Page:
Christ TriumphantAnother parallel that only came to my mind as I sat answering your question is that each of these three main heroes can help to illustrate Christ’s so-called Three-Fold Office of Prophet, Priest, and King. The prophetic role is most seen in the wisdom and teaching of Gandalf. Aragorn, of course, is the one who conquers and then is crowned as the great King. And while all three also offered intercession and made sacrifice of self (the primary responsibilities of a priest), the fullest giving of self as sacrifice for the good of others belonged to Frodo. He also provided intercession for others — even Gollum, a most unworthy beneficiary. In so doing, he probably best modeled the priestly office.

Of course, the parallels with our Lord remain only partial. Gandalf could be wrong or unsure in a manner we don’t imagine happening with any angel. Aragorn, although strong and noble, lacked the absolute rule that belongs to the Son of God. And Frodo, for all his sacrifice on behalf of others, still needed to battle his own weak flesh, for at the climax of the tale, he found himself too weak even to save himself, let alone others.

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Walter Snyder is the pastor of Holy Cross Lutheran Church, Emma, Missouri and coauthor of the book What Do Lutherans Believe.

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Anonymous Jay D said...

Orcs are wretched creatures. They are twisted, bent, evil shadows of the elves from which their kind originated.

Any elf, dwarf, human, or hobbit is 100% justified in running a sword through the belly of any orc they happen to meet on the road, just for being an orc. Such is lowly condition of the orc's moral depravity and utter lack of inherent redeeming value.

In short--orcs are a literary caricature of fallen Man (albeit unintentional).

If "Lord of the Rings" was Christian, I have no doubt that Gandalf would have came to Middle Earth as an Orc. It is the sick that are in need of a physician, and none in Middle Earth are more sick than the Orcs.

I am a former fan of LOTR and know both the trilogy and the back-story very well. I have to respectfully disagree with you that it is a Christian work. I believe it is almost thoroughly pagan.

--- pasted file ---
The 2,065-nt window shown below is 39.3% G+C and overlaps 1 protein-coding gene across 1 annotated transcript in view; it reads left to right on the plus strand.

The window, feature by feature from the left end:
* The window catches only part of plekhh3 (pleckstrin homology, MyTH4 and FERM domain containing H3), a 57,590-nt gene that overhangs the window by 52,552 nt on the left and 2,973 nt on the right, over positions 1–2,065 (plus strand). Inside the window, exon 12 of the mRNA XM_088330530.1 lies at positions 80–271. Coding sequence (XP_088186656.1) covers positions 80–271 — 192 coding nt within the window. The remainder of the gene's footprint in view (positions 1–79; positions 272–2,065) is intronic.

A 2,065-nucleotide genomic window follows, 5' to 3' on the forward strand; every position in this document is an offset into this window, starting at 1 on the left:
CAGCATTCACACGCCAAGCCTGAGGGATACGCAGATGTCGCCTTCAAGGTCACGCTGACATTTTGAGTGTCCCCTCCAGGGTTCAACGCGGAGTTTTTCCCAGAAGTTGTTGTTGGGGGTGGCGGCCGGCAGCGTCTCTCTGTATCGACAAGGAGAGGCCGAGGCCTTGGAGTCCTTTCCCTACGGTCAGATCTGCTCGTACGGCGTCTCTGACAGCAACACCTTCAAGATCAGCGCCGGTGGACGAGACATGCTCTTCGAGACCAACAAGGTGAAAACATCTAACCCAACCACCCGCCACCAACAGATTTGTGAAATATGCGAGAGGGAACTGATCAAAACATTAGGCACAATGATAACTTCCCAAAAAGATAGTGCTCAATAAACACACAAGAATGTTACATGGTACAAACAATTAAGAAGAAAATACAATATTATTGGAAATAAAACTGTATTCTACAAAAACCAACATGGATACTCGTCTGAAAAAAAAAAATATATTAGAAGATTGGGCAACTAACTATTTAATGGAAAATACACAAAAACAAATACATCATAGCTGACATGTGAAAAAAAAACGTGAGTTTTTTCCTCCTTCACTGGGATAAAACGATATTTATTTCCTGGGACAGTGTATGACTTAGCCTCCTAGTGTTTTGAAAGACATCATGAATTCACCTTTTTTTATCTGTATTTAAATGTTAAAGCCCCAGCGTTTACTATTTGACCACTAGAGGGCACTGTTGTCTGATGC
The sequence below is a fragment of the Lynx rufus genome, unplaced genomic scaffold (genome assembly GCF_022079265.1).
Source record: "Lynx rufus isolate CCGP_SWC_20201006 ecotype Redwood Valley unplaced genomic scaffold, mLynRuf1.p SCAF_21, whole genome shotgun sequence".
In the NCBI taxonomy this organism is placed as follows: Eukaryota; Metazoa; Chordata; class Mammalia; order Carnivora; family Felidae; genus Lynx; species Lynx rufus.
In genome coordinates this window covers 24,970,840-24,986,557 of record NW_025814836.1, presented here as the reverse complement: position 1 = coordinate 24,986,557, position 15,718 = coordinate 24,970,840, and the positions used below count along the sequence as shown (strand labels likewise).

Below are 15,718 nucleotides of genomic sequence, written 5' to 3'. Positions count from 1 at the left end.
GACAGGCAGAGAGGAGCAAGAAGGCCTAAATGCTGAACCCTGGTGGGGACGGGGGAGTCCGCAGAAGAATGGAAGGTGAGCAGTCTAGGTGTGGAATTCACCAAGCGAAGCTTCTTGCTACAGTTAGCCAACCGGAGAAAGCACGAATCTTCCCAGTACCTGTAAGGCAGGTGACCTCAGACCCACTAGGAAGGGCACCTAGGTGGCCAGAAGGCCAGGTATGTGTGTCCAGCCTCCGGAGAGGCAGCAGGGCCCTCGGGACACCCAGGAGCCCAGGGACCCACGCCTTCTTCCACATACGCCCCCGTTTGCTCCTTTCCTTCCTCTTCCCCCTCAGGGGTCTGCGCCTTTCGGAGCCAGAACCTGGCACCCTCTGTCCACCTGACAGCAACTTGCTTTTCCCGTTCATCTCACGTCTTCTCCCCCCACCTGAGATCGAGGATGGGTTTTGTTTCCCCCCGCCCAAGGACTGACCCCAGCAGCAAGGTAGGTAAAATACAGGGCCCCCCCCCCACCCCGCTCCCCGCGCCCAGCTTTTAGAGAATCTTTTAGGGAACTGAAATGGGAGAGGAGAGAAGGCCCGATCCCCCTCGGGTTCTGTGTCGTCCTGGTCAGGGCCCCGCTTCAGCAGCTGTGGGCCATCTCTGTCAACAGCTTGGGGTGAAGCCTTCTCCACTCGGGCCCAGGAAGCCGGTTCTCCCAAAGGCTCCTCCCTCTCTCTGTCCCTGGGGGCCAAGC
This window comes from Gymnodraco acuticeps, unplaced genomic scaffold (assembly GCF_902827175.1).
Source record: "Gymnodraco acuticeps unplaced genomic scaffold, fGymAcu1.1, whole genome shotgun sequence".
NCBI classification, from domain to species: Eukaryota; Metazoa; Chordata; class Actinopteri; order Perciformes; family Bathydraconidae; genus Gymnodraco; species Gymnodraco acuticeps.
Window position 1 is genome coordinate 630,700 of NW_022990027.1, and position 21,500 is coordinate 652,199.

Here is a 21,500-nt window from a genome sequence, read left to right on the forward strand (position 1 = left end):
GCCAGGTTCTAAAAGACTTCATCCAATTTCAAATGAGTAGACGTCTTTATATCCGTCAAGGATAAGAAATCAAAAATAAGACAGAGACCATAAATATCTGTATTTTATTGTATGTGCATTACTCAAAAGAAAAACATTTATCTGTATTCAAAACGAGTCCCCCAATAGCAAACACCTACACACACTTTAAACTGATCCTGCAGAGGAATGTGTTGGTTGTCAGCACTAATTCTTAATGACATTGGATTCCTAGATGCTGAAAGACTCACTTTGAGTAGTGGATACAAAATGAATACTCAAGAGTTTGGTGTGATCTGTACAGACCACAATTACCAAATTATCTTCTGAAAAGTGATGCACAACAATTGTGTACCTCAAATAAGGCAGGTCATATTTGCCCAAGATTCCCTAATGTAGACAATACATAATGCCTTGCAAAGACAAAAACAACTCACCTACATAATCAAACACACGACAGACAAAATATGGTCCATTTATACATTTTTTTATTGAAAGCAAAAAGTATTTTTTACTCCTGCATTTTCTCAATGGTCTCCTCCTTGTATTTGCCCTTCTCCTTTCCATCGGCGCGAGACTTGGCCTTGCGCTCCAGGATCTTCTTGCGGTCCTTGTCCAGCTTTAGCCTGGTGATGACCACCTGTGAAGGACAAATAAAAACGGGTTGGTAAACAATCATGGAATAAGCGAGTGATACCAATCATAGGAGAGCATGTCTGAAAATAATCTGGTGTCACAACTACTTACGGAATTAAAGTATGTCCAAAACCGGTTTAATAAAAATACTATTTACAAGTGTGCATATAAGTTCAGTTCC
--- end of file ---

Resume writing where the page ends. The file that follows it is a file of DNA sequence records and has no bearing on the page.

He felt rewarded when readers grasped the Christian meaning of lessons of sin and redemption, of salvation won through heroic struggle.

I don't know what you mean by this. I think of our salvation as being won through a very heroic non-struggle. "He's the King of Israel! Let him come down now from the cross, and we will believe in him."

Jesus did not struggle as the "orcs" passed unjust judgment on him and nailed him to a tree.

I think the heroic struggles depicted in LOTR more resemble the works of the earthly messiah the Jews like Judas were waiting for. Someone to come and pave the way for a glorious political kingdom.

LOTR has a very powerful and appealing message. As I said, I was a huge fan. The message is appealing because it is, in its essence, old wine.

LOTR does not deal with anything overtly religious often, but when Samwise is deep trouble in Shelob's lair he cries for divine intervention, which sounds quite pagan to me.

A Elbereth Gilthoniel!
O menel palan-díriel,
Le nallon sí di’nguruthos!
A tíro nin, Fanuilos!

O Elbereth Starkindler
from firmanent gazing afar,
to thee I cry here beneath death-horror!
O look towards me, Everwhite!

Titles for Elbereth are "Queen of Stars" and, as we see here, "Everwhite". Roman Catholic titles for Mary are Queen of Heaven and ever-virgin. It might be a coincidence that a hero calls for Elbereth to look towards him where a Roman Catholic might call for Mary to look towards him.

Maybe, except Tolkien wrote in a letter: "The Lord of the Rings is of course a fundamentally religious and Catholic work; unconsciously so at first, but consciously in the revision."

I, for one, take his word for it.

14 March, 2007 16:30